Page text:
BETHESDA, Md. – Lockheed Martin is cutting nearly 8 percent of jobs in its space systems unit, a move that will improve efficiencies but affect workers in California and Pennsylvania.
The company on Tuesday said about 1,200 employees would be removed in a combination of voluntary and involuntary layoffs. Most of the workers belong to middle management, which will be reduced by 25 percent.
The defense contractor’s space systems unit employs 16,000 workers in a dozen states to develop and manufacture technology ranging from ballistic missiles and missile defense shields, to human space flight systems, space observatories and interplanetary spacecraft.
Lockheed is working to remain competitive following a decline in commercial and public sector orders, combined with the recession and increased competitive activity.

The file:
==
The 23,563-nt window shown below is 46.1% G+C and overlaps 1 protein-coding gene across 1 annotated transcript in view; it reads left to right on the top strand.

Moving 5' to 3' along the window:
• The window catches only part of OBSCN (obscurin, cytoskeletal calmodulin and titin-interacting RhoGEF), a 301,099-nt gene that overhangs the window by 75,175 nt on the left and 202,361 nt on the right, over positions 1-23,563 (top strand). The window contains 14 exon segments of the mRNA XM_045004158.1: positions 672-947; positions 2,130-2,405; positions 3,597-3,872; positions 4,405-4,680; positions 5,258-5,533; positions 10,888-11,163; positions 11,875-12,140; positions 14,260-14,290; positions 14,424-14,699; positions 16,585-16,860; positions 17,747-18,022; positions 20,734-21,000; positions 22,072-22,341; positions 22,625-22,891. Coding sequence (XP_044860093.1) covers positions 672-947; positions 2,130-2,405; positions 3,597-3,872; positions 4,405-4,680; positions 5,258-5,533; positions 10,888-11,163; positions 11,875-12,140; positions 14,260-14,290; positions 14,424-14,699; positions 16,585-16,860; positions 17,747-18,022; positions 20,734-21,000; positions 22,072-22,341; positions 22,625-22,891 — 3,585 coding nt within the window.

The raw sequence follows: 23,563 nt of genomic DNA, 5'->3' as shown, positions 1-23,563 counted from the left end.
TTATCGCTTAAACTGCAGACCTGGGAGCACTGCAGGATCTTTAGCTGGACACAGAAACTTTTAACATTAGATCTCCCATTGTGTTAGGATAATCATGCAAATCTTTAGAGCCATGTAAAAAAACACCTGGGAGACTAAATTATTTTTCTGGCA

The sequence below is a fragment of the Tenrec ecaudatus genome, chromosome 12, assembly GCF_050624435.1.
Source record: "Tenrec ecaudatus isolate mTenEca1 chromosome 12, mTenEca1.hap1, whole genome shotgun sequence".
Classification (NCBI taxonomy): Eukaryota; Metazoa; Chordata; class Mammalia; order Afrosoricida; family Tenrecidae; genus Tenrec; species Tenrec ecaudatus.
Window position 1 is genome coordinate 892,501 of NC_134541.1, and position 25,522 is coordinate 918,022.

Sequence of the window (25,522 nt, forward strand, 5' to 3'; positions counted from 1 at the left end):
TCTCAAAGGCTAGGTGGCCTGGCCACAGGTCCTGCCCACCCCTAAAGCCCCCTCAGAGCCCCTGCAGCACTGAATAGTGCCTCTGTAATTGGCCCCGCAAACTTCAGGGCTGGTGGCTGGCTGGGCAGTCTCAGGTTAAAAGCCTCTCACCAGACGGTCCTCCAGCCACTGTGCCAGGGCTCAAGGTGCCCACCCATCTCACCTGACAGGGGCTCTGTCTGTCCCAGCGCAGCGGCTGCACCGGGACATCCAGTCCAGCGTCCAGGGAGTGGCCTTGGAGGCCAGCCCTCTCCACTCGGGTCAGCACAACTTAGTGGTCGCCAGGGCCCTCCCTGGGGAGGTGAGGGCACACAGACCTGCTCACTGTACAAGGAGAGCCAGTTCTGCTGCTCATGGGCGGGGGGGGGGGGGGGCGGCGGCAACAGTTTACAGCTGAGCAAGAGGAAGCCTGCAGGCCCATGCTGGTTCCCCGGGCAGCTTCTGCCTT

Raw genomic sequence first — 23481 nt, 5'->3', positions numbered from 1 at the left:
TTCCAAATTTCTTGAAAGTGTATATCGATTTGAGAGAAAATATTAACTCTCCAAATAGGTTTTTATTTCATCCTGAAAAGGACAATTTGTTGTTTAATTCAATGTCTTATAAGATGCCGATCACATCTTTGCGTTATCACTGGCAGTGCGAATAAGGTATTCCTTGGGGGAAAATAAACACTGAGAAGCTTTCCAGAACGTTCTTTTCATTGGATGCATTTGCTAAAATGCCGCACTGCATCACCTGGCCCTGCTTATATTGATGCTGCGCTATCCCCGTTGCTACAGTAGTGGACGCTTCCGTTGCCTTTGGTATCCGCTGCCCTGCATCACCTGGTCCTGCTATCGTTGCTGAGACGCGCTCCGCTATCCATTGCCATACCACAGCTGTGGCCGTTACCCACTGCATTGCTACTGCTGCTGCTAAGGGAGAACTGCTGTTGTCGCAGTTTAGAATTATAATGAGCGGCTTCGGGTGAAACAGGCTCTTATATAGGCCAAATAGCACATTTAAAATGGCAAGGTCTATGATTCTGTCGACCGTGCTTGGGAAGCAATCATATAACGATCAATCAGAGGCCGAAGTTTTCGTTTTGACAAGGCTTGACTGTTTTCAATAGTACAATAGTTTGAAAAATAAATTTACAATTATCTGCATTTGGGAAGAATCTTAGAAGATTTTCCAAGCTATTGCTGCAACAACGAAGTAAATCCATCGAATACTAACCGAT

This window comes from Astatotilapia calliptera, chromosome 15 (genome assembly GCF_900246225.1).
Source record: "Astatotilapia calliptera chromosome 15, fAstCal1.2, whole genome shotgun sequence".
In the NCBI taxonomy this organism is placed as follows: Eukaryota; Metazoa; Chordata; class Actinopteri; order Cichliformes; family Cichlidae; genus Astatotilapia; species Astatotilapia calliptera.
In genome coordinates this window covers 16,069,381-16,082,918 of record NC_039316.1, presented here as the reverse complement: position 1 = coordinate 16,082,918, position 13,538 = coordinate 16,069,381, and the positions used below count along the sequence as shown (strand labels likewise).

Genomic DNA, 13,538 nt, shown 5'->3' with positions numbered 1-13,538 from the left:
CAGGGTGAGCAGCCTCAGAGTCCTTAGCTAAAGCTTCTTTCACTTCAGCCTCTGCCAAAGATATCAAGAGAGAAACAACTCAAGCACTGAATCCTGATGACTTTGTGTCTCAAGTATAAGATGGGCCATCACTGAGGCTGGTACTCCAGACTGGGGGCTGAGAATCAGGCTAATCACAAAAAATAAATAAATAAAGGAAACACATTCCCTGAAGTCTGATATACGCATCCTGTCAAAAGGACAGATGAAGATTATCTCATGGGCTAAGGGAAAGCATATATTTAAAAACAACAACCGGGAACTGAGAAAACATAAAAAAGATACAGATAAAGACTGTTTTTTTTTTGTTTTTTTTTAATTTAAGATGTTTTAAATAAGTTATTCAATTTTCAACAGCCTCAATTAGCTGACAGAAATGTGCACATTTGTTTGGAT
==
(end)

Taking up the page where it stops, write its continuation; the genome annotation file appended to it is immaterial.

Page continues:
Orders for space satellites are down. In addition, the U.S. Congress has decided to end the government’s use of F-22 Raptors in favor of the F-35, which military officials say is a more nimble and versatile fighter jet.
Apart from the layoffs in facilities in Sunnyvale, Calif., and Delaware Valley, Pa., the workforce reduction will affect the company’s plant in Denver. The cuts will be completed by the end of the year.
“In today’s economic environment, we have two choices: make painful decisions now or pay a greater price down the road. This is a difficult but necessary action to improve efficiencies and make our business more competitive going forward,” Joanne Maguire, executive vice president for the space systems unit, said in a statement.
“We will remain relentlessly focused on achieving operational excellence and mission success for our customers as we position to deliver more affordably in the future,” she added.